“We’ve kept a very close eye on the health of our actors and crew and have had to quarantine and test several performers along the way,” Hauer said. “Thankfully, no member of the cast has tested positive to this point.”
He said, “We have an elaborate list of understudies ready in the event that an actor has to drop out during production. We’ve managed to keep our bubbles pretty small. I think the pandemic made it a little harder to recruit for auditions, and I definitely think it will have an impact on the size of our audience.”
All audience members must wear a mask and have a temperature check at the door. “We’ve been very careful to follow state and facility guidelines throughout production,” Hauer said.
The cast of 33 hails from in and around Hamilton County, with 10 from Noblesville and two from Westfield, with others from Cicero, Sheridan, Indianapolis, Lebanon, Elwood, Pendleton and Kokomo.
One of those Noblesville cast members is wife, Emily Hauer. They married on Oct. 10. “Emily and I have acted and directed together in The Attic for a little over four years,” Ian Hauer said. She was his assistant director during The Attic’s 2019 “And Then There Were None.” And this time, she’s acting in her husband’s show. “I’m biased, but I think she’s a wonderfully expressive actress and I think audiences are in for a treat with her role.” (By day, Hauer is communications director for the Indiana Treasurer of State. Emily is the daughter of Bill Smith, who serves on The Attic Theatre board and former chief-of-staff for Mike Pence in the Governor’s Office.)
Hauer has directed several shows with The Attic, “and I’ve been acting since I was in kindergarten,” he said. “I love the camaraderie of community theater and am always looking for new opportunities to engage with audiences.”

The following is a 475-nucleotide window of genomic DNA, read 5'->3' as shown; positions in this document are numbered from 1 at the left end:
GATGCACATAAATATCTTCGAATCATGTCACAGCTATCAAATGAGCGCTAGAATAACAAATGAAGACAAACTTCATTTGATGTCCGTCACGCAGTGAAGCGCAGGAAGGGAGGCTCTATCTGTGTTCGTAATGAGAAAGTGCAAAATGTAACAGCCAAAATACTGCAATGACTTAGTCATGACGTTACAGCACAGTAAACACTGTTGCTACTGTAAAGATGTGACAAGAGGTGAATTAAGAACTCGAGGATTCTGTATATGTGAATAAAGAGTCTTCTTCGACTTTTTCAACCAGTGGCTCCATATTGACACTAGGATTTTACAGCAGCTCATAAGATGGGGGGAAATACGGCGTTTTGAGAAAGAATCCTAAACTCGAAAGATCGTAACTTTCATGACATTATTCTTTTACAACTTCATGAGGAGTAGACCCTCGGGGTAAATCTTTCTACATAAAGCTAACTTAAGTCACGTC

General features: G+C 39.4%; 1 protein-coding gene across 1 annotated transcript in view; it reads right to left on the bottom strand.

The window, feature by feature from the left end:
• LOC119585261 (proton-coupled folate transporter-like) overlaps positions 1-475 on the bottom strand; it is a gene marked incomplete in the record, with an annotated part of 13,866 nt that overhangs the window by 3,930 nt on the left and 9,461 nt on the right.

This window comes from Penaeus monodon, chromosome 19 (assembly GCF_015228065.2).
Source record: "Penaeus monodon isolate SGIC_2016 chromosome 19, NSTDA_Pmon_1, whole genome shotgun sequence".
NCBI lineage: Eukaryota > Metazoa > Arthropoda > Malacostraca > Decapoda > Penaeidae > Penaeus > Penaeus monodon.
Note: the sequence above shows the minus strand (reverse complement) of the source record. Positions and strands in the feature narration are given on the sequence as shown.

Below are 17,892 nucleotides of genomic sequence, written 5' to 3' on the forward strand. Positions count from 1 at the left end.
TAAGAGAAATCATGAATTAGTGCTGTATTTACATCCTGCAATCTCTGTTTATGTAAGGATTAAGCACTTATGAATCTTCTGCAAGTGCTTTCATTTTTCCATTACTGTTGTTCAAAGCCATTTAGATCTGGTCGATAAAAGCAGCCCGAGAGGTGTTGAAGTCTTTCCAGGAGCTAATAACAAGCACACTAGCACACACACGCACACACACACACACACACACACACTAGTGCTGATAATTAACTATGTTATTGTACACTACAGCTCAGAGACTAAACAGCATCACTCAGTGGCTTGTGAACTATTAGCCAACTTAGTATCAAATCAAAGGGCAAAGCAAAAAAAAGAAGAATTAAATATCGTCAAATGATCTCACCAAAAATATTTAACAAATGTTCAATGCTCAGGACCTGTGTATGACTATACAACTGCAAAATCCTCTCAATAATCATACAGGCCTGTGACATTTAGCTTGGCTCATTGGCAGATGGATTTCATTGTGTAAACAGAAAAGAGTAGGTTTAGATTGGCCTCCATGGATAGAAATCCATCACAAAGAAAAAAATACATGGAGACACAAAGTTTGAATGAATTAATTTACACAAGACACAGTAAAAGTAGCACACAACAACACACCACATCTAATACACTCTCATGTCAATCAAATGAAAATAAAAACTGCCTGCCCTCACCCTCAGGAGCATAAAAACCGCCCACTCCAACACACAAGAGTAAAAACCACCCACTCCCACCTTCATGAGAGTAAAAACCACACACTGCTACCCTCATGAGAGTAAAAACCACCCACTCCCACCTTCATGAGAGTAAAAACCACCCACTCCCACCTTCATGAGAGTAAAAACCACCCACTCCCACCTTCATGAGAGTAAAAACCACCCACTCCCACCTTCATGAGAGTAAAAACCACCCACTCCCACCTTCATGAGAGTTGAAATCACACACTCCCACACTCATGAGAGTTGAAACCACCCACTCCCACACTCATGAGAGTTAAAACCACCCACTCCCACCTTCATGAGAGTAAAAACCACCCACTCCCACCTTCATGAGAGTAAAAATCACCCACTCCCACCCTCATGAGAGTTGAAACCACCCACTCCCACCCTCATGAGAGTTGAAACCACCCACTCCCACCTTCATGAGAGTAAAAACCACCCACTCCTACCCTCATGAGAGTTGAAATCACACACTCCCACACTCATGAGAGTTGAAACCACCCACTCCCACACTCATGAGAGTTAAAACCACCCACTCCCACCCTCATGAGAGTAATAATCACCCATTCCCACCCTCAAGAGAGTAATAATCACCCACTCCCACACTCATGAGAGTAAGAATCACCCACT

Hauer, who moved to Old Town Noblesville over the summer, loves that the Square is in walking distance and so many amenities are nearby. He was born in Minnesota, raised in Newburgh, Ind., and has moved around quite a bit. But he is hoping to stay settled here for a while.
As to whether Hauer would direct another show during the pandemic, he said he would probably choose a play with a very small cast. “The logistics of keeping 33 actors healthy and moving a production forward working only on small chunks at a time is immensely draining,” he said.
He said the benefits of live theater are desperately needed in a time like this.
“I think that theater is very important right now,” Hauer said. “In a time of fear, uncertainty and exhaustion, we have the opportunity to tell a story, once that’s never been told like this before. So, (as) long as we keep our actors, crew and audience safe, and we’re taking every precaution to do so, this play can be an escape and a balm for those in attendance,” he said.
“”In particular, watching 33 actors create roles that have never been on stage before has been a tremendously rewarding experience. Everything is fresh, and so many of them are bringing perspective to the story that I hadn’t imagined as the playwright.”
The play is being produced in partnership with The Attic, “with a kind of workshop approach,” he said. “Some Attic board members have advocated for royalties for this show, but because of how we’ve treated director compensation in the past, we opted not to pursue that this time.” He also sits on The Attic’s board of directors.
Over Hauer is pleased with the show. He said, “I’d certainly stage one of my own plays again. (I’ve got several drafts in the works), but I’ll need a breather after this one.”

-Contact Betsy Reason at